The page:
The Talks have been good friends with Neville Staple, vocalist with The Specials and Fun Boy Three, for a number of years and have released a single with him, the rather brilliant Can Stand The Rain (about trying to put a brighter face on the recession). They toured with The Specials when they did a reunion tour. Pat says that it was quite an intense experience, as after 30 years the fans of The Specials were gagging to see them and The Talks felt that they were a bit in the way. It felt like they should get off the stage and let the fans have their long awaited moment. Despite that pressure, they had a great time and keep in touch with the band. A lot of The Specials members have their own solo projects and The Talks play a lot with the members individually. Neville is their most frequent collaborator and he’ll be joining The Talks on stage at some festivals this year and they’ll be doing some more collaborations. Lynval Golding, also of The Specials and Fun Boy Three, guitarist and vocalist, has his own band, Pama International. Horace Panter does lots of different things and The Talks tend to meet him a lot at various festivals – usually in the food tent!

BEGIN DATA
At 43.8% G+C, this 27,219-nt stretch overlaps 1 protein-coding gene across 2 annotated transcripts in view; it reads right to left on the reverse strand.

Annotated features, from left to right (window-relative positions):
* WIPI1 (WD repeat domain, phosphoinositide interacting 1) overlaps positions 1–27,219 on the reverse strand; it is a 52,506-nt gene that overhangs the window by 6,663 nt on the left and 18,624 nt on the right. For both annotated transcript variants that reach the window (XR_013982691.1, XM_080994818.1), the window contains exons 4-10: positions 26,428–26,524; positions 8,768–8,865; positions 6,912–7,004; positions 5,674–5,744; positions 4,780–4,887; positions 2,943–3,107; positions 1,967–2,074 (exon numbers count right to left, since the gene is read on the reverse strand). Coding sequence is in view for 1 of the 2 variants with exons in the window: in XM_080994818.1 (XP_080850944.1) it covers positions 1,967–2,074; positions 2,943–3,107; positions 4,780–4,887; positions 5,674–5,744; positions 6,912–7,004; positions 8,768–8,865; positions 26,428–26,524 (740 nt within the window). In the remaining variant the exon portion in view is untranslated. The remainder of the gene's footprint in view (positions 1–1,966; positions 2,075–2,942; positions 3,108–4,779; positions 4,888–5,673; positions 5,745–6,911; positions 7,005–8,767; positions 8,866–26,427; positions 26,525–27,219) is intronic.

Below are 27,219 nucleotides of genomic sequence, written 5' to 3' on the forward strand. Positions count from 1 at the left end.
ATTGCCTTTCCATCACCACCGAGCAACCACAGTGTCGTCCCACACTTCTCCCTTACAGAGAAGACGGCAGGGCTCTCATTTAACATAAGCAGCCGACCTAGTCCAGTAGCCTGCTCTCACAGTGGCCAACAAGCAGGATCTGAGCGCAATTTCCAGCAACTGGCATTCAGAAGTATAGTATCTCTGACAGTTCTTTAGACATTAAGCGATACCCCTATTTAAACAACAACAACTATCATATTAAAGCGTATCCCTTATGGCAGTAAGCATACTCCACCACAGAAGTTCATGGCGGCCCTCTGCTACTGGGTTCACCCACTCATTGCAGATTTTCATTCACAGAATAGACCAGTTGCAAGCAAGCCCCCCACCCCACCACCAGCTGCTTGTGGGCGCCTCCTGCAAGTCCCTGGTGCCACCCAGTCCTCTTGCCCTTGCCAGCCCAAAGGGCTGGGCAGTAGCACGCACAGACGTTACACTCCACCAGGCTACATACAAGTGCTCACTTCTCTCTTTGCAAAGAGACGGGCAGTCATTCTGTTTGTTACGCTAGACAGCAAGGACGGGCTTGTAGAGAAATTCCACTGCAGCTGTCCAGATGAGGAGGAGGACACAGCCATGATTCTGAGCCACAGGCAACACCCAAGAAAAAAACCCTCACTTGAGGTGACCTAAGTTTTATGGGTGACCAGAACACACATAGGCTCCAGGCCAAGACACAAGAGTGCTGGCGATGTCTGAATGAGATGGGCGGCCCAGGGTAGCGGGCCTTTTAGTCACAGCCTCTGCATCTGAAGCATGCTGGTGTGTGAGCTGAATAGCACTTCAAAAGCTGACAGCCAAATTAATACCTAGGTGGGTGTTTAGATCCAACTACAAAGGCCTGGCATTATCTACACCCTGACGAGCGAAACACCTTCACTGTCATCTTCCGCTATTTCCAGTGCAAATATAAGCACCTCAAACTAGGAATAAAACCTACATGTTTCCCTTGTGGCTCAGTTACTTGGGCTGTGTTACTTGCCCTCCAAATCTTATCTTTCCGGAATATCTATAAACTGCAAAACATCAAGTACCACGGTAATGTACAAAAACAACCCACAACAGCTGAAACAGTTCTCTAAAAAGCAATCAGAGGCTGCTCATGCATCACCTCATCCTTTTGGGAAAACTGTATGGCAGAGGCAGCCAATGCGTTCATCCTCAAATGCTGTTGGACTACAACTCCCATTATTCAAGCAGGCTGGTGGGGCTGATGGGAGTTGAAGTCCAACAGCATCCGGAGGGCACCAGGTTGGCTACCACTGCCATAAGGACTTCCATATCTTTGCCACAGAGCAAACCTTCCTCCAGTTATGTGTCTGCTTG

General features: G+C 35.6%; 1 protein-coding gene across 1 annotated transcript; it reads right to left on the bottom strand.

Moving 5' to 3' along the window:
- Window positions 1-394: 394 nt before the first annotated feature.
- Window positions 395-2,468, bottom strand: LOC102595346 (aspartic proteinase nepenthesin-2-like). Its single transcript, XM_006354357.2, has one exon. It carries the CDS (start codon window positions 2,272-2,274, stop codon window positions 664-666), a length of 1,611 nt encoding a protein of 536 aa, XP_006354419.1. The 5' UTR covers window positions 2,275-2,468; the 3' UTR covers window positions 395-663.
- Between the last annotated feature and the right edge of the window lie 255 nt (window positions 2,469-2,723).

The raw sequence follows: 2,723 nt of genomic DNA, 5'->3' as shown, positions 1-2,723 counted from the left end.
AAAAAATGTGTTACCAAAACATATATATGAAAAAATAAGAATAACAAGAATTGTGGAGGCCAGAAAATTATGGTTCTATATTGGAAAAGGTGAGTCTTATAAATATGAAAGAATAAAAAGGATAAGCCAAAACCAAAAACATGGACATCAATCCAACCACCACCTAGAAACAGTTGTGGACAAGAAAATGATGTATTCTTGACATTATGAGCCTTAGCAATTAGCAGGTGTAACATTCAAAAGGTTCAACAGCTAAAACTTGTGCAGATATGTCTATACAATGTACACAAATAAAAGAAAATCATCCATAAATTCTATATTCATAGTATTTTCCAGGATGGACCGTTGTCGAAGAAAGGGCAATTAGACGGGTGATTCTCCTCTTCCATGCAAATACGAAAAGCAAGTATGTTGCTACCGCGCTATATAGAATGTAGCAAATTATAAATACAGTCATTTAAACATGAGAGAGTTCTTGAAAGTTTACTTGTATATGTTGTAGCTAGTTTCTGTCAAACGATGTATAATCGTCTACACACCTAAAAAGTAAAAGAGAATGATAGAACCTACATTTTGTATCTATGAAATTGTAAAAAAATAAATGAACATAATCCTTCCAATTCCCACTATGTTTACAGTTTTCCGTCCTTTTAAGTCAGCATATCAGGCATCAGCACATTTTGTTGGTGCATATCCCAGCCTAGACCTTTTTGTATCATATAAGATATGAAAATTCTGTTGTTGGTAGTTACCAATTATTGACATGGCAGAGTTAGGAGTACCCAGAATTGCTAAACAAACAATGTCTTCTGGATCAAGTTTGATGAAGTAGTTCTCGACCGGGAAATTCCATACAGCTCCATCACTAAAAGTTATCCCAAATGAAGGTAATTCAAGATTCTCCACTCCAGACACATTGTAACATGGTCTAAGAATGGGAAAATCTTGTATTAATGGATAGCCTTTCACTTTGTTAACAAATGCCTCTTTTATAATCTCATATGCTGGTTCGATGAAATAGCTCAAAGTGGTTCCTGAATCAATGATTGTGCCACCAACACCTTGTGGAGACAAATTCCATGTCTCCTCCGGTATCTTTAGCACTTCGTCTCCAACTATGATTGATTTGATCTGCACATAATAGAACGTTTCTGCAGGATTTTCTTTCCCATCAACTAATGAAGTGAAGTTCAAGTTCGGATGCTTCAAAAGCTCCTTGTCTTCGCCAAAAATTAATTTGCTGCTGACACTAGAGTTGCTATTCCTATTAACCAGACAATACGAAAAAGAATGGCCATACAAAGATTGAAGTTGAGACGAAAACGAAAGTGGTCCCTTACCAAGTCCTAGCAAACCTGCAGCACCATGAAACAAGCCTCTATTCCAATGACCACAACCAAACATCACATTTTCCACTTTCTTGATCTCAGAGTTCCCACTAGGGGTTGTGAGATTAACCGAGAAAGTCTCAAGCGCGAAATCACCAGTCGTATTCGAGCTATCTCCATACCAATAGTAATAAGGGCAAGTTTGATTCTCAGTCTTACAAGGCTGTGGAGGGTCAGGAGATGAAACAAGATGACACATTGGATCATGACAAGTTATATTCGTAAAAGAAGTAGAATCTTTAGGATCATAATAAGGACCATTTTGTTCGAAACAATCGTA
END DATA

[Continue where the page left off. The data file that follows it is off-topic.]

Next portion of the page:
As well as touring with The Specials, The Talks have supported Rancid, Madness, The Beat, King Blues and The Toasters.

The Talks enjoy collaboration and another artist that they work with is Itch, a rapper and former member of the King Blues. He now has a very successful solo career and features on the Talks album track, Ceasefire. They are also involved in the Specialized project which raises funds for the Teenage Cancer Trust.

The Talks describe themselves as a slow burner band. They’ve worked and toured and built themselves up gradually. It’s is all about practising your art and the more you do it, the better you become, both as a unit and as individuals says Iain.

And seemingly little things can turn out to be big things. For example, Tim Armstrong from the Californian punk/ska band Rancid heard a track via a mate of a mate of a mate and played it on his radio show. The next thing that The Talks knew was they were on stage in front of 3000 Rancid fans, playing in Leeds at the O2 Academy and the band were really good to them.